The French government is developing its own encrypted messaging service, Reuters reported Monday. The goal is to alleviate concerns about privacy breaches, which could result in the leaking of private conversations between top officials to foreign parties.
The French government's privacy concerns come amid a backlash against Facebook following a massive data leak concerning millions of users. WhatsApp, which provides encrypted messaging services, is owned by Facebook and shares user information with its parent company -- something that hasn't sat well with privacy regulators.
In December 2016, the European Unionover Facebook's access to WhatsApp users' data. Just a month later, the popular social messaging platform was over the issue, while French privacy watchdog CNIL to stop sharing user data with Facebook or risk a fine. Last month, not to access any data from WhatsApp until its activities are considered compliant with a Europe-wide General Data Protection Regulation expected in May.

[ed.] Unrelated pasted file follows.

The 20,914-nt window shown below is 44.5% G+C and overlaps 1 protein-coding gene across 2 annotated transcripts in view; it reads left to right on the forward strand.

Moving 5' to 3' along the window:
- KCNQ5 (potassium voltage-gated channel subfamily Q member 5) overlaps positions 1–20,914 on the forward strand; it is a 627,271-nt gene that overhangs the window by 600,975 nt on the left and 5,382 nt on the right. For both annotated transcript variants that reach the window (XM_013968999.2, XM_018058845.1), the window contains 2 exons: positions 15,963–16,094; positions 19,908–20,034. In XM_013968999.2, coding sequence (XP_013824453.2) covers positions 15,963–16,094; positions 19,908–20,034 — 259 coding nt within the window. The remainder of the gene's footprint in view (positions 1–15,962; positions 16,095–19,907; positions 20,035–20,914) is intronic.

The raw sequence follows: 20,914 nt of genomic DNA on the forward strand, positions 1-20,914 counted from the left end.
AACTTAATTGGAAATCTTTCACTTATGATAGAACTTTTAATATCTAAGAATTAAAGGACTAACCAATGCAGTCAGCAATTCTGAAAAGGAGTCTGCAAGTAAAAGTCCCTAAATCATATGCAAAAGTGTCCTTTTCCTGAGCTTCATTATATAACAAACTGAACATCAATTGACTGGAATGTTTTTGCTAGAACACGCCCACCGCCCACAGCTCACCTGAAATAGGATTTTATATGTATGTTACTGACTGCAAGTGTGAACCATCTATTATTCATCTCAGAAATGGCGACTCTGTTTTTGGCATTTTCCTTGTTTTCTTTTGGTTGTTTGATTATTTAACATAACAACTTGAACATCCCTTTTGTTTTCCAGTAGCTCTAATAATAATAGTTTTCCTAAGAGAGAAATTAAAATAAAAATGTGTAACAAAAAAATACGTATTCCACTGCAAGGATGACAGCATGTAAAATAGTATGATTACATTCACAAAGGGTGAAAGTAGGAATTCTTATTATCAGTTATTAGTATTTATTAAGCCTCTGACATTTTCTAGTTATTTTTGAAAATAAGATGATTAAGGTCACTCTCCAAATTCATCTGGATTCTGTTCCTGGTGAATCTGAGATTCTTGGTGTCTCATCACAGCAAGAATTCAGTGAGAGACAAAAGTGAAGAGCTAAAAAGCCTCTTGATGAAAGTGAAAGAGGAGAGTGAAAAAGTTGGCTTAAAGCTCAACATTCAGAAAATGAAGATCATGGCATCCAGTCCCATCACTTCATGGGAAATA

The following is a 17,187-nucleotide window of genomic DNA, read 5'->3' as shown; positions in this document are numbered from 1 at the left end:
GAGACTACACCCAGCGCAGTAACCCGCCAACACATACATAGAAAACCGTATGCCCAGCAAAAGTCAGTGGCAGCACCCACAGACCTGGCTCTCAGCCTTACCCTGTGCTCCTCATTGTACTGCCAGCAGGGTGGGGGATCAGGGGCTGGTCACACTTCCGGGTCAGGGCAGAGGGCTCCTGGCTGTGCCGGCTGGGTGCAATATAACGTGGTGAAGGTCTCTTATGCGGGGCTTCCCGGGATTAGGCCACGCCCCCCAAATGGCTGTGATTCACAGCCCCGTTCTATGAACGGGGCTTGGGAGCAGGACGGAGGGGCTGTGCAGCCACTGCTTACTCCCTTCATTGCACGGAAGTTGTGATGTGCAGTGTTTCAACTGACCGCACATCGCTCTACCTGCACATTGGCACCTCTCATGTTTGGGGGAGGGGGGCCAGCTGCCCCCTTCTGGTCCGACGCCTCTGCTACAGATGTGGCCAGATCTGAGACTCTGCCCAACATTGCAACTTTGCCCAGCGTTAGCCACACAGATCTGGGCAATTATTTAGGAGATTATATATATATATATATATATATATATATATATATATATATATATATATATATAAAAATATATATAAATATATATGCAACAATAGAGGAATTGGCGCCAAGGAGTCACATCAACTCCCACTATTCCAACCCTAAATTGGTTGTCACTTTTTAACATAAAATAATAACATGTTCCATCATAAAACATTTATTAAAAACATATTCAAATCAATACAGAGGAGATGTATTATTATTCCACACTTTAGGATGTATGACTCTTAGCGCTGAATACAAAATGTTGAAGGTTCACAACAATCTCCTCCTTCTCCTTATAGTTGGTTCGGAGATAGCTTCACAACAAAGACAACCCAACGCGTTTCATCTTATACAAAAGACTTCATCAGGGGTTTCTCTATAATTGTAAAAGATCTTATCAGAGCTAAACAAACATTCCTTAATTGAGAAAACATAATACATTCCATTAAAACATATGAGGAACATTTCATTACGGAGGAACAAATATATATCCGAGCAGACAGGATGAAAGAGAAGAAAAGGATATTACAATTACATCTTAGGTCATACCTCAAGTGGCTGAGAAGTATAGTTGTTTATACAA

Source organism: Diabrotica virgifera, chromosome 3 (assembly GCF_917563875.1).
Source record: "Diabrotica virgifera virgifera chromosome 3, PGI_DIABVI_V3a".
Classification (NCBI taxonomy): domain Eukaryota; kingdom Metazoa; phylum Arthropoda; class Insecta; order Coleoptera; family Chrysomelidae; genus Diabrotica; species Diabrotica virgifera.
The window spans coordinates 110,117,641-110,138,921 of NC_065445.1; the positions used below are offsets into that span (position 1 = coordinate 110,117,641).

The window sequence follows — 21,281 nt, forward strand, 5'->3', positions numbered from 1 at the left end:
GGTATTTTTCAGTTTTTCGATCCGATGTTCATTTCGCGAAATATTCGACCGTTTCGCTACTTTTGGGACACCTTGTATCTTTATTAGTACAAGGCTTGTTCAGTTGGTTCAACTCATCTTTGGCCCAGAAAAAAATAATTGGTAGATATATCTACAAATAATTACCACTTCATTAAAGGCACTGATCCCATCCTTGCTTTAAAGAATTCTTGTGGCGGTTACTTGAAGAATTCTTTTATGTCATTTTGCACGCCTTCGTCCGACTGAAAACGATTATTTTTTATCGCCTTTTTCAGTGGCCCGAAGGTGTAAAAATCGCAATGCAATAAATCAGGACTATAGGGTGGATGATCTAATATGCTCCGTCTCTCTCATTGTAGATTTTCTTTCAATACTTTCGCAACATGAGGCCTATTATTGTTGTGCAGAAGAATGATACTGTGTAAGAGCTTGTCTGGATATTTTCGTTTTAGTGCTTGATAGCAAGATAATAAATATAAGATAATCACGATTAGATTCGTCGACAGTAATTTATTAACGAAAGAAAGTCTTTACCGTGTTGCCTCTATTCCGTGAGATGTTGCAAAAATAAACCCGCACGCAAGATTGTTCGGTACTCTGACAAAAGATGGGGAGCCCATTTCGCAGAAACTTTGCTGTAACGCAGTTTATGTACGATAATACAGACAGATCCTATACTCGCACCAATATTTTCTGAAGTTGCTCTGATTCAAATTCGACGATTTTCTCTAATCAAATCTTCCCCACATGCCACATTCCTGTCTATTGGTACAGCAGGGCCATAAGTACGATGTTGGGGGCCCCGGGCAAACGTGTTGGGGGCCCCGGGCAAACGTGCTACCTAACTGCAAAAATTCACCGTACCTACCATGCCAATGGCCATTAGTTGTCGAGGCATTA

A bigger problem, however, is that WhatsApp -- and Telegram, another popular encrypted messaging service which Reuters pointed out the French president is fond of -- isn't based in France. This could heighten chances of a data breach at overseas servers, according to Reuters.
The French government isn't alone in ramping up efforts to guard against privacy breaches. In Australia, the Defence Departmentofficials from using Chinese social messaging platform WeChat on their phones last month, a move that is likely related to data security fears in the country.
While few details are available on the French-built messaging service, a ministry spokeswoman told Reuters the app is being designed by a "state-employed developer" and tested by "about 20 officials and top civil servants." It is hoped that the use of this app will become mandatory across the government by this summer before being rolled out to all French citizens, she added.
CNET has reached out to the French government for a comment.
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